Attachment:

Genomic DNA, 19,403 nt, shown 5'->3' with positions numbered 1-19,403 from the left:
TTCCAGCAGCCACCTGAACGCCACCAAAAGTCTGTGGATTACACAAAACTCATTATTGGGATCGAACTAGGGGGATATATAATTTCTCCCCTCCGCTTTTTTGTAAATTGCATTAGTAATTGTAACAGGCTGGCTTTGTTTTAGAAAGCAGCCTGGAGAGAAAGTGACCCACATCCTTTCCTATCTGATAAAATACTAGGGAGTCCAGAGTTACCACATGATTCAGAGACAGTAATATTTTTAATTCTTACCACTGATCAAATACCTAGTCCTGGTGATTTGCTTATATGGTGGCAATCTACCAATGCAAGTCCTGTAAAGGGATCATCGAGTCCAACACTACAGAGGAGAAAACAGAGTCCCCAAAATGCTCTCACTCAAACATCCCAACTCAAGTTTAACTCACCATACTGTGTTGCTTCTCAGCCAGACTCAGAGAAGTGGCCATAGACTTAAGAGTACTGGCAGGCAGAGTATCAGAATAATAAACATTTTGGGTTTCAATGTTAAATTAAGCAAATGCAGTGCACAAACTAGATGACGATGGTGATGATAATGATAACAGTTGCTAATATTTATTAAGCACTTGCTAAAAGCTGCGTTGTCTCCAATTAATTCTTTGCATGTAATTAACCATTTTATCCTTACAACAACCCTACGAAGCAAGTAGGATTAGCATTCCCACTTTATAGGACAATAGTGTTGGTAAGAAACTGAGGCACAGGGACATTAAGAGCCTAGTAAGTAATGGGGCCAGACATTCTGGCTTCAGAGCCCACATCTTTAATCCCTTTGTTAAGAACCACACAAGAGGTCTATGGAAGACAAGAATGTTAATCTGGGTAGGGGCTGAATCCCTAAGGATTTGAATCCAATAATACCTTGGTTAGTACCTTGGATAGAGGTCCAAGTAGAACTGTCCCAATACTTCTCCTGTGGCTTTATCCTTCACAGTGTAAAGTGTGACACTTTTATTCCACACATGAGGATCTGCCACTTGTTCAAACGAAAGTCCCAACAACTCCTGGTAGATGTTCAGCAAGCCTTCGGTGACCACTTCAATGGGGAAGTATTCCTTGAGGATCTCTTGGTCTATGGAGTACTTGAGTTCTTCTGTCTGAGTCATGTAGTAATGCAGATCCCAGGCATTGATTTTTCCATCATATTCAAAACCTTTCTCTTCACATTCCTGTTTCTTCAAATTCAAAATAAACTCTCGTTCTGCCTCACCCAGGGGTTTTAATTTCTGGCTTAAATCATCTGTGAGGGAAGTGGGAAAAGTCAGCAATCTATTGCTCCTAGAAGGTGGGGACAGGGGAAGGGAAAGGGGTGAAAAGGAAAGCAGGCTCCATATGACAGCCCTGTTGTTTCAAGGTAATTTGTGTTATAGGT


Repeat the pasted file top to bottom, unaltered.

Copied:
Genomic DNA, 19,403 nt, shown 5'->3' with positions numbered 1-19,403 from the left:
TTCCAGCAGCCACCTGAACGCCACCAAAAGTCTGTGGATTACACAAAACTCATTATTGGGATCGAACTAGGGGGATATATAATTTCTCCCCTCCGCTTTTTTGTAAATTGCATTAGTAATTGTAACAGGCTGGCTTTGTTTTAGAAAGCAGCCTGGAGAGAAAGTGACCCACATCCTTTCCTATCTGATAAAATACTAGGGAGTCCAGAGTTACCACATGATTCAGAGACAGTAATATTTTTAATTCTTACCACTGATCAAATACCTAGTCCTGGTGATTTGCTTATATGGTGGCAATCTACCAATGCAAGTCCTGTAAAGGGATCATCGAGTCCAACACTACAGAGGAGAAAACAGAGTCCCCAAAATGCTCTCACTCAAACATCCCAACTCAAGTTTAACTCACCATACTGTGTTGCTTCTCAGCCAGACTCAGAGAAGTGGCCATAGACTTAAGAGTACTGGCAGGCAGAGTATCAGAATAATAAACATTTTGGGTTTCAATGTTAAATTAAGCAAATGCAGTGCACAAACTAGATGACGATGGTGATGATAATGATAACAGTTGCTAATATTTATTAAGCACTTGCTAAAAGCTGCGTTGTCTCCAATTAATTCTTTGCATGTAATTAACCATTTTATCCTTACAACAACCCTACGAAGCAAGTAGGATTAGCATTCCCACTTTATAGGACAATAGTGTTGGTAAGAAACTGAGGCACAGGGACATTAAGAGCCTAGTAAGTAATGGGGCCAGACATTCTGGCTTCAGAGCCCACATCTTTAATCCCTTTGTTAAGAACCACACAAGAGGTCTATGGAAGACAAGAATGTTAATCTGGGTAGGGGCTGAATCCCTAAGGATTTGAATCCAATAATACCTTGGTTAGTACCTTGGATAGAGGTCCAAGTAGAACTGTCCCAATACTTCTCCTGTGGCTTTATCCTTCACAGTGTAAAGTGTGACACTTTTATTCCACACATGAGGATCTGCCACTTGTTCAAACGAAAGTCCCAACAACTCCTGGTAGATGTTCAGCAAGCCTTCGGTGACCACTTCAATGGGGAAGTATTCCTTGAGGATCTCTTGGTCTATGGAGTACTTGAGTTCTTCTGTCTGAGTCATGTAGTAATGCAGATCCCAGGCATTGATTTTTCCATCATATTCAAAACCTTTCTCTTCACATTCCTGTTTCTTCAAATTCAAAATAAACTCTCGTTCTGCCTCACCCAGGGGTTTTAATTTCTGGCTTAAATCATCTGTGAGGGAAGTGGGAAAAGTCAGCAATCTATTGCTCCTAGAAGGTGGGGACAGGGGAAGGGAAAGGGGTGAAAAGGAAAGCAGGCTCCATATGACAGCCCTGTTGTTTCAAGGTAATTTGTGTTATAGGT